Category Archives: College Football

“Winter is coming.”

Jim Delany is a camel farmer who is sitting on a billion gallons of oil. He knows about camels.That is all.

Brian Cook, from a Q & A with Spencer Hall, November 19, 2012

If you clicked on one of the links in this morning’s buffet, it took you to a piece about the continuing decline in college football attendance.  In it, Greg Byrne, Arizona’s athletic director, utters the usual mouth noises we’re accustomed to hearing from the suits about how they’re on the mother (“We are definitely paying attention,” Byrne said. “It is critical that the game-day experience is better for our fans than the television presentation.”).

But here’s my question: what if, in the end, that attention is all there is?

I mean, we already know these guys aren’t nearly as smart as they believe themselves to be.  As I once wrote,

All these guys, the Delanys, the Slives – they’ve all been told for so many years that they’re marketing geniuses that they’ve swallowed the hype completely.  They’re not.  They’re simply people who’ve been sitting in the right place and have taken the obvious steps (so far, anyway) to monetize our passions.  Now we’re at a stage where the limits are being tested with unsettling notions like fourteen-school conference alignments, scheduling contortions and schools that seemingly change conference affiliations on a monthly basis (hey there, TCU!).  Even most conference names are a joke now.  If they’re not careful, at some point they risk their meal ticket saying the hell with it and walking away.

Smarter marketers than our current conference heads have made dumb moves.

If these guys can’t figure a way out of the box they’ve willingly placed themselves in, what’s left for the game of college football?

And we all know what the box looks like.

As they say in Westeros, “winter is coming.” And “winter,” in the case of the fannies-in-the-stadium-seats experience, most urgently amounts to (a) the continuing and spectacular advances in television, and (b) organized sports’ unwavering allegiance to the networks and to the massive windfall produced by that loyalty.

As TVs become even more overwhelming in quality and as those marvelous production values evolve — as HD becomes 3D becomes holograms, as overhead cameras become in-locker-room-at-halftime ones become in-helmet-during-huddles ones … and all cheaper and cheaper and cheaper — what will be the allure of schlepping to the actual site of the games?

Why will people in the next generation or two and beyond, certain to become virtual-reality participants as they lounge on their sofas, bother with the expense and the irritants and the time commitment of attending events in person?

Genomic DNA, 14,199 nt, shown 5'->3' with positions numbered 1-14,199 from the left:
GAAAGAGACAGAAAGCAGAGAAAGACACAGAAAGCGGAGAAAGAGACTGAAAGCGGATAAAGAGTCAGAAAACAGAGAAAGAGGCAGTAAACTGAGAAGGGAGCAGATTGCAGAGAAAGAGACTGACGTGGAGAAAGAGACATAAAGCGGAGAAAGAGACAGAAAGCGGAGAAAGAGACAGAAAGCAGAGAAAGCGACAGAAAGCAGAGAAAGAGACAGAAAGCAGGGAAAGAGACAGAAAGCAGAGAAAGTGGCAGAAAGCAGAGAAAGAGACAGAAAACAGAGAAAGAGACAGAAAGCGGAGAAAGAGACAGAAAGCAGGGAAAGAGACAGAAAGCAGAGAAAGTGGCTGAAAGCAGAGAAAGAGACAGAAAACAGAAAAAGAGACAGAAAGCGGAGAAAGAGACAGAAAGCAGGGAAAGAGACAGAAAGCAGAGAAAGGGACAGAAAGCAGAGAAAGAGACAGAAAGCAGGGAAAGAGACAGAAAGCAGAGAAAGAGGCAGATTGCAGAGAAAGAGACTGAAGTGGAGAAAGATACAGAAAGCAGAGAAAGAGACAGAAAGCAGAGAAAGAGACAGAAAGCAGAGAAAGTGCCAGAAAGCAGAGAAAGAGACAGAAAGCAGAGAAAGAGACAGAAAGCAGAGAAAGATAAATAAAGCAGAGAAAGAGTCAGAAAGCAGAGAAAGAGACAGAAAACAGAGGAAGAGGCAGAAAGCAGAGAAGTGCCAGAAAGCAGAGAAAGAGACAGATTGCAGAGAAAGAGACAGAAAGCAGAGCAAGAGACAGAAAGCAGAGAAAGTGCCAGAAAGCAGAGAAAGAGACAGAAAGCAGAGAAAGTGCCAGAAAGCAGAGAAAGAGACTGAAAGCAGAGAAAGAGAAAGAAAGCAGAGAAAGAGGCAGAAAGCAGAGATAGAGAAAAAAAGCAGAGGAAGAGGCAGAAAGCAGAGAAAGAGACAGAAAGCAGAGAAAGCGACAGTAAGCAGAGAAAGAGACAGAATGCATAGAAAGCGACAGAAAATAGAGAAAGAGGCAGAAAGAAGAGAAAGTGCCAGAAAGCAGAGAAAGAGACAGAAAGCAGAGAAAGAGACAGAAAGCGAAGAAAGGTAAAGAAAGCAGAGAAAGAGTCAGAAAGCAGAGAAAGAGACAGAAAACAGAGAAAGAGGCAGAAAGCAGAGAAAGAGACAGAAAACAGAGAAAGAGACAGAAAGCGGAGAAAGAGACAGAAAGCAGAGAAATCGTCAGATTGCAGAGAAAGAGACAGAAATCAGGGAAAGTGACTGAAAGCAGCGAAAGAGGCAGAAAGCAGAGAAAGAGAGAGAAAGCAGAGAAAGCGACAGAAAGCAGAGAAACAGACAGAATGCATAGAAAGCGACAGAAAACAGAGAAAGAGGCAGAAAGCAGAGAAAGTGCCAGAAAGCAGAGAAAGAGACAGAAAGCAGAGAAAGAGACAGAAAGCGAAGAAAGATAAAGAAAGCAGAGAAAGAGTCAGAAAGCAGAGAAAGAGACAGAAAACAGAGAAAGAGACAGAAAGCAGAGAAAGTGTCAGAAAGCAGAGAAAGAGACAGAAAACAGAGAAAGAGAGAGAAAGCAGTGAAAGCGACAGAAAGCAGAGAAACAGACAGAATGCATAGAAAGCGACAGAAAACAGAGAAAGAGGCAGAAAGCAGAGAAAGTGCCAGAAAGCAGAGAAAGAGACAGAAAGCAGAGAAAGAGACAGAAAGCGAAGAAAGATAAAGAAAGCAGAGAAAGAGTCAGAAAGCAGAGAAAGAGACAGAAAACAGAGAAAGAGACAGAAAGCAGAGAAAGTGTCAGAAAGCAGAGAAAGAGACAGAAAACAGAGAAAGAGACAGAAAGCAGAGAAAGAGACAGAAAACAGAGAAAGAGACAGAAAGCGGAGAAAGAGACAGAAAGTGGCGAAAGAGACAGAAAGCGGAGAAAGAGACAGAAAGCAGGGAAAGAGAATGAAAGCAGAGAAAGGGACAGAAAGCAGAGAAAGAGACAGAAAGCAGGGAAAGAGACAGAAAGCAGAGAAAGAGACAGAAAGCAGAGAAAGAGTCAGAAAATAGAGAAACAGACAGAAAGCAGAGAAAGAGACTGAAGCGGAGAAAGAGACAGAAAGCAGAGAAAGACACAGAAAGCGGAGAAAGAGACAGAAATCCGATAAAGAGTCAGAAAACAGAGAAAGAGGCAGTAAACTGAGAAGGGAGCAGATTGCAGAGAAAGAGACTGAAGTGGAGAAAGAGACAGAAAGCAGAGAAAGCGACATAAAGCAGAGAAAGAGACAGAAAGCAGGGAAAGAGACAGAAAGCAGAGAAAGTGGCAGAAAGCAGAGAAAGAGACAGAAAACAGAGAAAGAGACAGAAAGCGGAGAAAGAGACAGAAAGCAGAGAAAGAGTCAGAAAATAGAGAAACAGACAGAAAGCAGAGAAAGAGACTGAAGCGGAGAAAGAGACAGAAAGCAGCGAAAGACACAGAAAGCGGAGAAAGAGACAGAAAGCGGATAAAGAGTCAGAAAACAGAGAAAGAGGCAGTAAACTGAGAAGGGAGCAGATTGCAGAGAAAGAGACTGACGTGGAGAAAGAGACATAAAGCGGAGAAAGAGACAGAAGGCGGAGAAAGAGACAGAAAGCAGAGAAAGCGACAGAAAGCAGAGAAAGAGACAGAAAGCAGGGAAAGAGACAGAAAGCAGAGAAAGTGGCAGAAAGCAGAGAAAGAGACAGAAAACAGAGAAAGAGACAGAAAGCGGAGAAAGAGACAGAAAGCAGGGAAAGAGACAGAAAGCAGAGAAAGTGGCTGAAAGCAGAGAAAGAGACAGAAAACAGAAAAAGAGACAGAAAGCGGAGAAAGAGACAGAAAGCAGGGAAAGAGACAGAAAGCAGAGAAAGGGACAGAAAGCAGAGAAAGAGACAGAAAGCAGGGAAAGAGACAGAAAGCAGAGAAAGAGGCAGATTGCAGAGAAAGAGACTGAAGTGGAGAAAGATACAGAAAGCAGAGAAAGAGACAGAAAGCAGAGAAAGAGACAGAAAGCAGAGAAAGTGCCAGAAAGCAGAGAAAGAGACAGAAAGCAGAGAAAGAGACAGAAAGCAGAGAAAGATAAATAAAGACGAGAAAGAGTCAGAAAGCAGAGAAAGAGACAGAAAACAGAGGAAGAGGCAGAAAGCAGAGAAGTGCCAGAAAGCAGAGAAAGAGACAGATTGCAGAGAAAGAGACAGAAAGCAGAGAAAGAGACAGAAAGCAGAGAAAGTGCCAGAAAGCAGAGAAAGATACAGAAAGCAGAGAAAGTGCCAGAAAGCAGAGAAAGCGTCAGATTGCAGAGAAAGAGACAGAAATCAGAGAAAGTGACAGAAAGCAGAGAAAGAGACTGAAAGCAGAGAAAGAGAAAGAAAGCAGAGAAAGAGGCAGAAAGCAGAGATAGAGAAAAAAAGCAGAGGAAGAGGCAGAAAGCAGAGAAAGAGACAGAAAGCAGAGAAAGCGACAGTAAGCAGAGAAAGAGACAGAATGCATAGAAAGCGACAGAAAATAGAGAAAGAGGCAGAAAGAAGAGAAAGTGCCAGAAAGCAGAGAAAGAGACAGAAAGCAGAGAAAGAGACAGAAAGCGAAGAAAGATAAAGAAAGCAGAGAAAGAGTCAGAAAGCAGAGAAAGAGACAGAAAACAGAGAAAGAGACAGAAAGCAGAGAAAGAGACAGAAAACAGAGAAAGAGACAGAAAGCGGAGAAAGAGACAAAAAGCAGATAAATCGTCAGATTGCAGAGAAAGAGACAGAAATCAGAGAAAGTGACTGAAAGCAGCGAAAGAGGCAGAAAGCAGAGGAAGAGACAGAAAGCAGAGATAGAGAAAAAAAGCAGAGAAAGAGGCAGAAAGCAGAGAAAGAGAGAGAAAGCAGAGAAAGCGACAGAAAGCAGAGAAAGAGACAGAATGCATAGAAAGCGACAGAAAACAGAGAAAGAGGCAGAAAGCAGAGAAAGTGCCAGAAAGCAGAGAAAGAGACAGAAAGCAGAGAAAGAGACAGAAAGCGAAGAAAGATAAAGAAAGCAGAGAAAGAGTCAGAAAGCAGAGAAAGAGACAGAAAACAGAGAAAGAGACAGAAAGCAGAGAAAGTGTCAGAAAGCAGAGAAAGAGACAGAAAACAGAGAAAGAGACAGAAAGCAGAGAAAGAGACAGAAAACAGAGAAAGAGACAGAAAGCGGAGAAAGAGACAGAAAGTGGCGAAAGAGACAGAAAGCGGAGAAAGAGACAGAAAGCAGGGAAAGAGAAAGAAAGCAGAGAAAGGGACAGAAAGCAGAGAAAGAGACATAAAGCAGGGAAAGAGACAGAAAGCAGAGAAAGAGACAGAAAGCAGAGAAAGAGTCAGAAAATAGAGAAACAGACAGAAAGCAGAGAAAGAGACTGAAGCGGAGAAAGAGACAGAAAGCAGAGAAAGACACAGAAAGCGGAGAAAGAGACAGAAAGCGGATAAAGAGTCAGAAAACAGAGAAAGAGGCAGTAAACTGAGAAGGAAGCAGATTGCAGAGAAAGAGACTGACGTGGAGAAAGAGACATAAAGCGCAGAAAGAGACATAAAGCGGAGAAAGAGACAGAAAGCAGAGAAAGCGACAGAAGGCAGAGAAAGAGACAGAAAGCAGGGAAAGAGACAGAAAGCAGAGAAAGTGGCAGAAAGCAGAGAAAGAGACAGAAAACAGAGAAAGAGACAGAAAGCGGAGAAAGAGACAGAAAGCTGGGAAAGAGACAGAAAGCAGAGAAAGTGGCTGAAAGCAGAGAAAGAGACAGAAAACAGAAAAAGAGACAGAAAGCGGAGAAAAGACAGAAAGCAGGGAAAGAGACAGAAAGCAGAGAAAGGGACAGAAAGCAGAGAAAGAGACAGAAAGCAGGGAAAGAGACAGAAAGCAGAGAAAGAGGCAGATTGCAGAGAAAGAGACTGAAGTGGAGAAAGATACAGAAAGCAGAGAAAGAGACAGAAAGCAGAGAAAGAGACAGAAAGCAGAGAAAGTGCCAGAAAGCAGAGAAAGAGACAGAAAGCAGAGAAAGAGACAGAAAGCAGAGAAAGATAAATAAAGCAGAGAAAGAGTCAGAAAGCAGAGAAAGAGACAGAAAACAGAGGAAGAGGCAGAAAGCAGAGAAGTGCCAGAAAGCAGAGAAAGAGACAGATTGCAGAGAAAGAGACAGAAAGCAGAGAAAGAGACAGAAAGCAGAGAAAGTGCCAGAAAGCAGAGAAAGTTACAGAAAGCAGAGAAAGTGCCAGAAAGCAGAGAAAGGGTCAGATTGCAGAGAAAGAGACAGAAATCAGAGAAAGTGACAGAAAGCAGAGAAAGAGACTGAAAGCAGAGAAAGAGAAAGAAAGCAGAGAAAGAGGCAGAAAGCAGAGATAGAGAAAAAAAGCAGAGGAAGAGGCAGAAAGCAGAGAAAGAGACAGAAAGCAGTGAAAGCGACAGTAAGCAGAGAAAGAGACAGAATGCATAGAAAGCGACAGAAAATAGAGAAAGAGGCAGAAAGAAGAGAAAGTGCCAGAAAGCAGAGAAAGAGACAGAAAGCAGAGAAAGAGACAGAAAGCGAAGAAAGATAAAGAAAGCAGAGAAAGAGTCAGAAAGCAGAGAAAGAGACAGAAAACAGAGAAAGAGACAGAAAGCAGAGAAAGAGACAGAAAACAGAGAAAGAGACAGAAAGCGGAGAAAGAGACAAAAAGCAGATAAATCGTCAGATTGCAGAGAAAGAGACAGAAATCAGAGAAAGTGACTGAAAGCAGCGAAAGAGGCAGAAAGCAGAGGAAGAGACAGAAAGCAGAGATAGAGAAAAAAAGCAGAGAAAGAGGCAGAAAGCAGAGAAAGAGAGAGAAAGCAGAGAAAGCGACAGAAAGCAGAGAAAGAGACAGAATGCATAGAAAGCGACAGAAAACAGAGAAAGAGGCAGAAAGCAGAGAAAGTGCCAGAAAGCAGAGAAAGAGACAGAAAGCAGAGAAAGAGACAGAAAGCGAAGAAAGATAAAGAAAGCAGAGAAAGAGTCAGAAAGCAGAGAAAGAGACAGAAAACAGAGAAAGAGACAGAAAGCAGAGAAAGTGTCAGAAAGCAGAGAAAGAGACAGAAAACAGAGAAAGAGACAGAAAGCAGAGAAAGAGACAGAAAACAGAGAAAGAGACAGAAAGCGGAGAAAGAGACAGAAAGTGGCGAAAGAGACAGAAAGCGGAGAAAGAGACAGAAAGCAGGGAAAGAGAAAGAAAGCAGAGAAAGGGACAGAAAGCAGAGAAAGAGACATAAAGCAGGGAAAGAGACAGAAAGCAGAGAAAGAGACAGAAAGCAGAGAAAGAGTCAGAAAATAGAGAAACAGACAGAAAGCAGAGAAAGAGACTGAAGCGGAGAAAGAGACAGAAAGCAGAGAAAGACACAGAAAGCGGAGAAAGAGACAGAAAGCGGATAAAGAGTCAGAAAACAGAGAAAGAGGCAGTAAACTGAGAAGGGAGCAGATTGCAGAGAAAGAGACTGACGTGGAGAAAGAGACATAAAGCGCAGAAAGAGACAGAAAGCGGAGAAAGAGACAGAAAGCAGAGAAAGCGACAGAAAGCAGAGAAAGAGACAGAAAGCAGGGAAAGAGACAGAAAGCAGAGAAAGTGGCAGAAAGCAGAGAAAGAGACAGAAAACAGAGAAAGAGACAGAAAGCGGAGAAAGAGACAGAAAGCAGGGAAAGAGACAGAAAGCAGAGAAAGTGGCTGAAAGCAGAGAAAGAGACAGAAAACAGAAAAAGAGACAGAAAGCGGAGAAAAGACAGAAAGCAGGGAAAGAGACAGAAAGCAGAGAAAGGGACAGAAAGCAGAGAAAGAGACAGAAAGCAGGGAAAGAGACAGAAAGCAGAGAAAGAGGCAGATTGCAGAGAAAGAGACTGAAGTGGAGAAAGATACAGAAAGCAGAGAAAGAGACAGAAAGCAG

Why will they continue to pay for the privilege of sitting in traffic jams and then in distant and cramped seats (and so often in the company of fools)?

Why will they keep digging so very deep for tickets, for parking spaces and for mediocre food (and in the matter of those spectacularly overpriced hot dogs, after waiting in line for them)?

And there is this, too: Folks will soon become even more painfully aware that those who run sports, collegiately and professionally, care more about the fans who didn’t come to the game and who didn’t fork over the dollars than the ones who did both.


The economics of college football don’t favor attendance anymore.  So what happens when the schools and conferences surrender to the consequences of the reality they’ve helped fashion?  Well, they’ll just keep doing what they’ve done for the past decade – conference realignment, tossing aside traditional rivalry games as quaint relics of another era, structuring conference championships with an eye towards placing schools in the college football playoffs, commissioners running conferences with an eye towards building broadcast networks… and, of course, postseason expansion – because for them, it’s all worked out in the short-term.  And the short-term is all their minds are capable of grasping.

At the moment, postseason expansion means bowl games, which, when you think about it, are the perfect example of this mindset.  New ones are popping up like desert flowers after a brief rainstorm not because fans want to go to some out-of-the-way place in mid-December, but because it gives ESPN the opportunity to fill another four hours in its broadcast schedule.

At some point, though, the camel herders will be told that slapping a playoff label on a postseason game will get them a bigger check.  And that will be that, because when it comes down to it, that’s the only way they know to run their business.  That’s sort of what Nick Saban was getting at with his comments from the other week, which Jeff Long amusingly dismissed.

But here’s the thing to ponder.  Once the Delanys and the Slives give in to the dark side, where do things go from there?  Sure, it’s easy to see a bunch of bowl games being wiped out, but, while they’re at it, what about conference championship games?  Once the field is large enough, they become useless (although it would have the unintended benefit of ending the embarrassing quivers we’ve been watching the conferences endure over how they want to pick their champs going forward).  Even better, ditch those games and you’ve opened up another week for the playoffs.

For that matter, why stop there?

The sport’s new end-of-the-year playoff format currently has a 12-year lifespan, but in the event that more teams are added and more games are played during the college football season, some SEC coaches think the regular-season structure should be looked at and even shortened.